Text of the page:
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I've been running a small personal server for my own needs for a couple of years on an old computer that I got for 2 chocolate bars from a friend. I installed xubuntu since the machine was old enough not to support ubuntu server distro. It was fine, though, since I mostly used to test my own web projects before I put them in production.
Last week, I couldn't load my web site and when I grabbed the server box and hooked it up to a monitor after a restart all it said is that it printed out terminal not found and had reverted to busybox.

I did not panick, burned a copy of Damn Small Linux on a CD, tried to run it as a liveCD but failed with kernel panic; vfs unable to mount root fs, I then attempted to run an xubuntu liveCD but it failed with an "I/O Error reading CD" error.

Since I have a IDE to usb cable, I booted up the same xubuntu on my windows7 machine, connected the HDD through USB and it then recognized the HDD. Some progress, but, sadly, it was not able to mount it. It basically shows the drive icon on the desktop as it recognizes it but when I try to mount it an error pops up that it can't do it. fdisk -l shows only my internal HDD.

I am out of ideas on this one, so I'm turning to you guys - what are my chances? What else could I try? Will add any information requested ASAP since I know my error message descriptions are vague (typing them from the top of my head, sorry).

All I need to do is get the image of the servers HDD really, I have a spare one to replace it.

Thank you for your time.

Edit

I have just mounted the servers HDD to my win7 machine and it works great. Two questions remain:

  • If I make an image and try to restore it on another drive - is that even possible due to it being a different drive (hardware being different) or that doesn't affect anything?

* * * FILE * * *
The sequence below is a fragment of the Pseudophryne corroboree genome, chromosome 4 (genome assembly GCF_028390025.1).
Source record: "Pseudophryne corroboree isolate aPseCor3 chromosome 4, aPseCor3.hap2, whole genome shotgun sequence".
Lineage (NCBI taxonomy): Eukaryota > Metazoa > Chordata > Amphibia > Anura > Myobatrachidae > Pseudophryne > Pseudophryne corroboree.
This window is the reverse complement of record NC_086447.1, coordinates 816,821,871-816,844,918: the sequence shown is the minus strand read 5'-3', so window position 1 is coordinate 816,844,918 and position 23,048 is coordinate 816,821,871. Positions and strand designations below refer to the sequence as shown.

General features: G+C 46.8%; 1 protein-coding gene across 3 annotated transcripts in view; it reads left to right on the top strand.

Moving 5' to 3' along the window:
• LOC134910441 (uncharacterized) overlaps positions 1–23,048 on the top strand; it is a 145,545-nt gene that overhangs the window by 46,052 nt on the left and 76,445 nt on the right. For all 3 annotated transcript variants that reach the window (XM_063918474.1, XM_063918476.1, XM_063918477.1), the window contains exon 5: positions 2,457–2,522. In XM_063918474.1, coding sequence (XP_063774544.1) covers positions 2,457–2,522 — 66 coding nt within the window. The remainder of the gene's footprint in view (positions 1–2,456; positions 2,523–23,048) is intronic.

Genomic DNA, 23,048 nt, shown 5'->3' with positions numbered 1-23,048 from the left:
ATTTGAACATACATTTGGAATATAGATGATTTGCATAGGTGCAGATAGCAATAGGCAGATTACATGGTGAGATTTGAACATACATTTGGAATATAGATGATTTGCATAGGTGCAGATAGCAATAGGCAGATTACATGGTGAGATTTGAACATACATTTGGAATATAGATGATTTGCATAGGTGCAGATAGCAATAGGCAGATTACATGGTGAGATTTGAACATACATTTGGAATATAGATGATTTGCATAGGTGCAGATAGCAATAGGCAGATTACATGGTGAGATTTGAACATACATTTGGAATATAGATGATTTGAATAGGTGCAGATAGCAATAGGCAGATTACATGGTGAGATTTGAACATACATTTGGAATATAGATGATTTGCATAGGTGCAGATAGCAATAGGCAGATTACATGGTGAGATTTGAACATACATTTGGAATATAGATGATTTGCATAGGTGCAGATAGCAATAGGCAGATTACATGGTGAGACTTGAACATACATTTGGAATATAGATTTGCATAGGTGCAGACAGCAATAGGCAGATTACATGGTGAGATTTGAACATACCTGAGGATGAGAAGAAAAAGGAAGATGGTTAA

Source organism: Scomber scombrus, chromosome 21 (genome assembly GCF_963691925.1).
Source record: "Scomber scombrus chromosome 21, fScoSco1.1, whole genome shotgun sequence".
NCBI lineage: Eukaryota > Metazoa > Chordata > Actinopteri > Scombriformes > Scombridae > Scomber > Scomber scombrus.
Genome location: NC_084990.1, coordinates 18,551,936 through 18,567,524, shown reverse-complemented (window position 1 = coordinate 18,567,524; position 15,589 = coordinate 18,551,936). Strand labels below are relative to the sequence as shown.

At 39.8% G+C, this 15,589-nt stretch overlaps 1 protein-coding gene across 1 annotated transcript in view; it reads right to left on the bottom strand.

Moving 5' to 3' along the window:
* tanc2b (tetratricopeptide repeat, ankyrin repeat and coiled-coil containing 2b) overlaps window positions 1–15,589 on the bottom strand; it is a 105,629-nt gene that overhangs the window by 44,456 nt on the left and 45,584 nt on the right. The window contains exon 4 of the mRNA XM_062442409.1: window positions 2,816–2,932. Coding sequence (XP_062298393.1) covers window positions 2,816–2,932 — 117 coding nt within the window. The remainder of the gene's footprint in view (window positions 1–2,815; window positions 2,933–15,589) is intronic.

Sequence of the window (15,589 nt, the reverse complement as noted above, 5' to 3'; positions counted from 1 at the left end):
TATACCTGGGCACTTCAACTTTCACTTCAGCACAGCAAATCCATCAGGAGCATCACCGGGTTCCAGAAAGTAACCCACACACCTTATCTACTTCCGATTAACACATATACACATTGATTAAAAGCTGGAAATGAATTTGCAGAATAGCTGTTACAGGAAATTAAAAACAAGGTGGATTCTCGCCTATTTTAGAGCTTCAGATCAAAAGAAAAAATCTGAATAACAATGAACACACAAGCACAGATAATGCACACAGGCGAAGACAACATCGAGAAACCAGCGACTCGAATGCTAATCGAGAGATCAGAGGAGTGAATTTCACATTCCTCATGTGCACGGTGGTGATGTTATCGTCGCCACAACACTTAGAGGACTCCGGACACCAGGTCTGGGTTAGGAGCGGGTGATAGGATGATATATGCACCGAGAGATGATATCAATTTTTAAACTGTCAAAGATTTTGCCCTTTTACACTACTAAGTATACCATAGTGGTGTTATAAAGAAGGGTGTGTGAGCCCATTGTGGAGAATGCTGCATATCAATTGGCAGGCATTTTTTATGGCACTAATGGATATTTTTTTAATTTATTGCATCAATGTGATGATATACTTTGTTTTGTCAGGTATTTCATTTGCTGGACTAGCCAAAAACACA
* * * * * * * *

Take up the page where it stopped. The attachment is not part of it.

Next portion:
• If I succeed to restore the drive image, I reckon that the problem with the OS not being able to boot will still persist?
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2 Answers 2

You should burn to a USB stick an image of Ubuntu, (other choices are possible, see this Web page for more suggestions but discard Kali Linux a,d BackBox as unsuitable), boot from the USB, choose Try Ubuntu without installing, download SMART,

  sudo apt-get install smartmontools

then check that your disk supports SMART,

  sudo smartctl -i /dev/sda 

(if it does not, this

  sudo smartctl -s /dev/sda 

will enable smart spport), then let it run the long form of the test:

  sudo smartctl -t long /dev/sda 

This will provide a good basis for further action.

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I did, at first, try to boot from a flash drive, but after not succeeding and checking BIOS settings it seems that it doesn't support booting from a USB stick, that's why I reverted to a CD and that didn't succeed as I said above –  Pankucins Dec 23 '13 at 17:47
    
What is the stick filesystem? Pcs can boot only from FAT –  MariusMatutiae Dec 23 '13 at 17:49
    
Well, I tried to boot the pendrive on the linux machine using a bootable usb created by Pen Drive Linux app (pendrivelinux.com/universal-usb-installer-easy-as-1-2-3). Also, I did what karel suggested and I have mounted the drive successfully, so I reckon I will make an image of it and switch it with the other drive I have. –  Pankucins Dec 23 '13 at 18:07
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It is possible that your hard drive is in OK condition and the reason why Windows 7 is displaying an error message when you try to mount it is because the hard drive is formatted as ext3 or ext4 or some other filesystem format that Windows does not support natively. If so, you can solve this problem by installing a Windows file system driver for the Ext2, Ext3, and Ext4 file systems application, such as Ext2Fsd, DiskInternals Linux Reader or Ext2explore. You can find detailed descriptions and screenshots of these three applications in the How-To-Geek article: 3 Ways to Access Your Linux Partitions From Windows.

Also it would be a good idea for you to get the image of your server from the hard drive before you subject the hard drive to any other sustained heavy usage.

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Thank you very much, I somehow didn't find this but I have just connected the drive and it works! –  Pankucins Dec 23 '13 at 18:08
    
If this answered your question, you may mark this answer as accepted by clicking the gray check mark to the left of it. –  karel Dec 23 '13 at 18:22
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